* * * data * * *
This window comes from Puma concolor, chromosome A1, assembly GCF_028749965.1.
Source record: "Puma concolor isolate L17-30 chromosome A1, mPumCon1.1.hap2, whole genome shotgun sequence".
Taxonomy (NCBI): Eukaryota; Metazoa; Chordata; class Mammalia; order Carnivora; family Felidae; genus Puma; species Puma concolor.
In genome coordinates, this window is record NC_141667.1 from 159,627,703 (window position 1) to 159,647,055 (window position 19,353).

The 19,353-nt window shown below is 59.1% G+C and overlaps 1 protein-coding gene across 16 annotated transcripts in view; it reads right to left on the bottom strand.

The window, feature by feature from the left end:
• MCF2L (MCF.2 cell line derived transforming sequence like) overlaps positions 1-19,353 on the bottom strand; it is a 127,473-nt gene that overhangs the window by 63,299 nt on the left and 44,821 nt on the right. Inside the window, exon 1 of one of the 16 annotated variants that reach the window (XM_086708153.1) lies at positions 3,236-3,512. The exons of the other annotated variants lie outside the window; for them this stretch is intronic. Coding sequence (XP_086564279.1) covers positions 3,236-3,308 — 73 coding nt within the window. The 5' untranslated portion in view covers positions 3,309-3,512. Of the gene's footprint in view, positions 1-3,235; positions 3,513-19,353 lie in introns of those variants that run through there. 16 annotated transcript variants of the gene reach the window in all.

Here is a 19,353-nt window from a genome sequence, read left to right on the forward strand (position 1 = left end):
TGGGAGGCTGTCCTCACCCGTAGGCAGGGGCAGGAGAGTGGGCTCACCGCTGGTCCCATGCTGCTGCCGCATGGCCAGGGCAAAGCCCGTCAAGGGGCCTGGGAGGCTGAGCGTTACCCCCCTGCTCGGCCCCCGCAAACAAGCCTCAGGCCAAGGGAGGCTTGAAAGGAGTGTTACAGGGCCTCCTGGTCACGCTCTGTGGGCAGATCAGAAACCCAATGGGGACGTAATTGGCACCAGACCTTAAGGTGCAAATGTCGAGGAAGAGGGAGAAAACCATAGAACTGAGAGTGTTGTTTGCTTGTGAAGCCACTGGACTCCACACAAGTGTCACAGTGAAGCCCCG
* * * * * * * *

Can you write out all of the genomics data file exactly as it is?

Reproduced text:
This window comes from Puma concolor, chromosome A1, assembly GCF_028749965.1.
Source record: "Puma concolor isolate L17-30 chromosome A1, mPumCon1.1.hap2, whole genome shotgun sequence".
Taxonomy (NCBI): Eukaryota; Metazoa; Chordata; class Mammalia; order Carnivora; family Felidae; genus Puma; species Puma concolor.
In genome coordinates, this window is record NC_141667.1 from 159,627,703 (window position 1) to 159,647,055 (window position 19,353).

The 19,353-nt window shown below is 59.1% G+C and overlaps 1 protein-coding gene across 16 annotated transcripts in view; it reads right to left on the bottom strand.

The window, feature by feature from the left end:
• MCF2L (MCF.2 cell line derived transforming sequence like) overlaps positions 1-19,353 on the bottom strand; it is a 127,473-nt gene that overhangs the window by 63,299 nt on the left and 44,821 nt on the right. Inside the window, exon 1 of one of the 16 annotated variants that reach the window (XM_086708153.1) lies at positions 3,236-3,512. The exons of the other annotated variants lie outside the window; for them this stretch is intronic. Coding sequence (XP_086564279.1) covers positions 3,236-3,308 — 73 coding nt within the window. The 5' untranslated portion in view covers positions 3,309-3,512. Of the gene's footprint in view, positions 1-3,235; positions 3,513-19,353 lie in introns of those variants that run through there. 16 annotated transcript variants of the gene reach the window in all.

Here is a 19,353-nt window from a genome sequence, read left to right on the forward strand (position 1 = left end):
TGGGAGGCTGTCCTCACCCGTAGGCAGGGGCAGGAGAGTGGGCTCACCGCTGGTCCCATGCTGCTGCCGCATGGCCAGGGCAAAGCCCGTCAAGGGGCCTGGGAGGCTGAGCGTTACCCCCCTGCTCGGCCCCCGCAAACAAGCCTCAGGCCAAGGGAGGCTTGAAAGGAGTGTTACAGGGCCTCCTGGTCACGCTCTGTGGGCAGATCAGAAACCCAATGGGGACGTAATTGGCACCAGACCTTAAGGTGCAAATGTCGAGGAAGAGGGAGAAAACCATAGAACTGAGAGTGTTGTTTGCTTGTGAAGCCACTGGACTCCACACAAGTGTCACAGTGAAGCCCCG